Tubal Ligation (Laparoscopic Bipolar Tubal Coagulation)


This procedure, commonly called “having one’s tubes tied,” is performed to block the fallopian tubes to prevent pregnancy. It is performed with the aid of a lighted viewing telescope, called a laparoscope, and usually takes about 30 minutes to complete.


In preparation for the procedure, the patient is positioned and general anesthesia is administered. The physician creates one or two tiny incisions in the abdomen to access the fallopian tubes. The physician carefully inflates the abdomen with carbon dioxide. This lifts the abdominal wall and separates the organs, creating space so the physician can insert the laparoscope and safely access and visualize the pelvic organs.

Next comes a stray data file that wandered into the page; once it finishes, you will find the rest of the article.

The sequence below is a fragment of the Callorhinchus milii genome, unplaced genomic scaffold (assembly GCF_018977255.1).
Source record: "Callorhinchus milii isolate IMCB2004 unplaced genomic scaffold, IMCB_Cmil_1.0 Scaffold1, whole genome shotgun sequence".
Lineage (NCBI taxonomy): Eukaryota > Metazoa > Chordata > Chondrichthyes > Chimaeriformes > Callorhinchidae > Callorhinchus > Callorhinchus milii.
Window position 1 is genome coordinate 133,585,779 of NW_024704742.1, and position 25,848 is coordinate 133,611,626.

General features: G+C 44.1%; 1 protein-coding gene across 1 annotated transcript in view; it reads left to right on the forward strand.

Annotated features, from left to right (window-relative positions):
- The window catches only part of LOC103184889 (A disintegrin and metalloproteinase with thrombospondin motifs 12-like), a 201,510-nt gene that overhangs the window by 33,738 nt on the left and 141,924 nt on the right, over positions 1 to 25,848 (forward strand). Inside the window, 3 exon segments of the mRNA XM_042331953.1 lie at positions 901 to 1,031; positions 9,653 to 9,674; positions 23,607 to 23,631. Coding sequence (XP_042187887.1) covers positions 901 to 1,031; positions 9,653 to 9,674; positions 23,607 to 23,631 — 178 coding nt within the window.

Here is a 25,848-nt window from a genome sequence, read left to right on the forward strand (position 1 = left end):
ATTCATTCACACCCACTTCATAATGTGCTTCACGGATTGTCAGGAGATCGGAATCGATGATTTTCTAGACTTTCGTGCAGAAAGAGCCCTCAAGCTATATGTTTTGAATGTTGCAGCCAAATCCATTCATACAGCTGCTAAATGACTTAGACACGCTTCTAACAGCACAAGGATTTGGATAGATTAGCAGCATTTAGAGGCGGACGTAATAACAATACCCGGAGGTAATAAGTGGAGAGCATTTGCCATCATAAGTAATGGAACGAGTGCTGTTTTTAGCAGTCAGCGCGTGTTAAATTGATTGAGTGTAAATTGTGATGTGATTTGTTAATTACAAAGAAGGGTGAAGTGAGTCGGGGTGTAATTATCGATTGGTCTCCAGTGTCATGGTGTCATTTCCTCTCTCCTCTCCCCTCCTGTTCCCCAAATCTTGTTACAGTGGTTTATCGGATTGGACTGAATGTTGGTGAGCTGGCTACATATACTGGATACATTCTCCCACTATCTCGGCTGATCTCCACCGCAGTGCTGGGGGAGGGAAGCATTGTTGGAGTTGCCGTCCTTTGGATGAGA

Treating the Tubes

The physician isolates and carefully grasps a small section of fallopian tube with specialized forceps that are connected to an electrical supply. An electrical current is passed through the forceps, creating a controlled burn that damages the tube. More than one section of the tube may be treated, ensuring the blockage of sperm and egg cells. The process is repeated on the other fallopian tube. Over time, the ends of the tubes will scar and may completely separate.

End of Procedure and Aftercare

When the procedure is complete, the instruments are removed and the incisions are bandaged. After a short period of monitoring, the patient will be able to return home. Most patients will be able to return to work within a few of days of the procedure.